Friday, September 14, 2007

Identity Checking and Game Playing

Police officers checking the identification of youths outside a game parlor in ToKuaWan土瓜灣. It is a common scene in Hong Kong but it got me thinking. Disregarding the possible dangers associated with game parlors, it is still a great pity that so many young people waste their time playing so much computer games. (I do not object to playing computer games per se. It is excessive playing that I am objecting to – whatever that means :) )

Some may disagree, and point to the social “value” of playing computer games with friends. And the development of certain gaming “skills”. Indeed, some researchers such as Jonathan Thiele of Missouri Western State University have discovered a reduction in reaction time among those who played video computer games extensively. Daphne Bavelier and Shawn Green of the University of Rochester (my alma mata) also found that action video games can sharpen vision, enabling players to identify letters in a cluster better.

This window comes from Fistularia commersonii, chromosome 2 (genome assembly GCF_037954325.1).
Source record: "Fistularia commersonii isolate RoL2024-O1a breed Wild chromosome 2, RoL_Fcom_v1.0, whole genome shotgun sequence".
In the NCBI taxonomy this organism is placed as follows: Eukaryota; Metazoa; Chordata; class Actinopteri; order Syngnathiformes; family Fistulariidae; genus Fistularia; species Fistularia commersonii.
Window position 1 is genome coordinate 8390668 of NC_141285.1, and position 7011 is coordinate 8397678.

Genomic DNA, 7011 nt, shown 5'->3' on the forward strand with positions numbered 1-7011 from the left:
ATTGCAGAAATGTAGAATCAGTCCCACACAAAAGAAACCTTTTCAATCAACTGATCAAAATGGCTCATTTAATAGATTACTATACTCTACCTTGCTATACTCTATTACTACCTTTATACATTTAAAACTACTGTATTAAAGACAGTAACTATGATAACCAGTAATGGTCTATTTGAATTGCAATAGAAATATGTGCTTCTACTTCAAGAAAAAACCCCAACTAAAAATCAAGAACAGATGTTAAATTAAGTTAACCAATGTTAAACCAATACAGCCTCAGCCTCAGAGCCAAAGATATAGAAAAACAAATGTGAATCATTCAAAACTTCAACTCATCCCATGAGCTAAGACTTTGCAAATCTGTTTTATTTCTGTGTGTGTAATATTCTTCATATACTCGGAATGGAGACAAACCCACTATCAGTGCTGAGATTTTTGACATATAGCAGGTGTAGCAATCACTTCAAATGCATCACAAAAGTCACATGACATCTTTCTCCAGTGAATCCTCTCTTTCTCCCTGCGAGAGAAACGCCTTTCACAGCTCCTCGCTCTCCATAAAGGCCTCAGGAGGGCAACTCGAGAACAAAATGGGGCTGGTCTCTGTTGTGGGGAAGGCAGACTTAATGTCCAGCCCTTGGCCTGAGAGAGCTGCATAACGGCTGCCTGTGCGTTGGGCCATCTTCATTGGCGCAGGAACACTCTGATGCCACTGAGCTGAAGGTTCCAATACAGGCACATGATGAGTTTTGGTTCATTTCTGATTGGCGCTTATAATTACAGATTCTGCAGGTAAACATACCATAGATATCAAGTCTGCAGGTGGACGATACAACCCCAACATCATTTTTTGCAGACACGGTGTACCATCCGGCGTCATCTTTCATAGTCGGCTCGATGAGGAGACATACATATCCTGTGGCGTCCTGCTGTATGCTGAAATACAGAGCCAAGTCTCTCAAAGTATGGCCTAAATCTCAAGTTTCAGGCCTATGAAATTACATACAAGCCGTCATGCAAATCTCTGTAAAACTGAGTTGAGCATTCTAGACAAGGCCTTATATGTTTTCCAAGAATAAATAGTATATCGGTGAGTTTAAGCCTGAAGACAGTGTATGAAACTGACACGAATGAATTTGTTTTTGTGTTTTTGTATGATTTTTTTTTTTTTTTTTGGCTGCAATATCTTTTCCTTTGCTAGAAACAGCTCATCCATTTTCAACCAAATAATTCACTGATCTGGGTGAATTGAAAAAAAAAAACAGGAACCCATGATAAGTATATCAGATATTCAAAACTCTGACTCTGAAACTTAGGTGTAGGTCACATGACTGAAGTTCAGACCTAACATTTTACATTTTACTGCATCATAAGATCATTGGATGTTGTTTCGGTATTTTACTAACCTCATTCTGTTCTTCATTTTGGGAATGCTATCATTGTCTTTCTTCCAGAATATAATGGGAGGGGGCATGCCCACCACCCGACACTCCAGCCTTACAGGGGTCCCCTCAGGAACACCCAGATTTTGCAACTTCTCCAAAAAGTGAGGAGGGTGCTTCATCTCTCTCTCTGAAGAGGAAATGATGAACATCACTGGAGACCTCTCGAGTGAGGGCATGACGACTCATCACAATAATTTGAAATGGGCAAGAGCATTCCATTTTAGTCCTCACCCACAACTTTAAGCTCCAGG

However, this is really a red herring. Do such “gains” justify the amount of time and effort expended in acquiring such “skills”? And are these gains not also available from other healthier activities? I have met university students both in mainland China and Hong Kong who play computer games for hours and hours each day (one Shenzhen university students said eight). How many hours do you spend on them? How about our children? Do we even know, or care?

There are plenty of other hobbies, sports, etc. which are equally, if not more, enjoyable and also bring much more tangible benefits at the same time. Why do we insist on wasting our lives away this way?

No comments: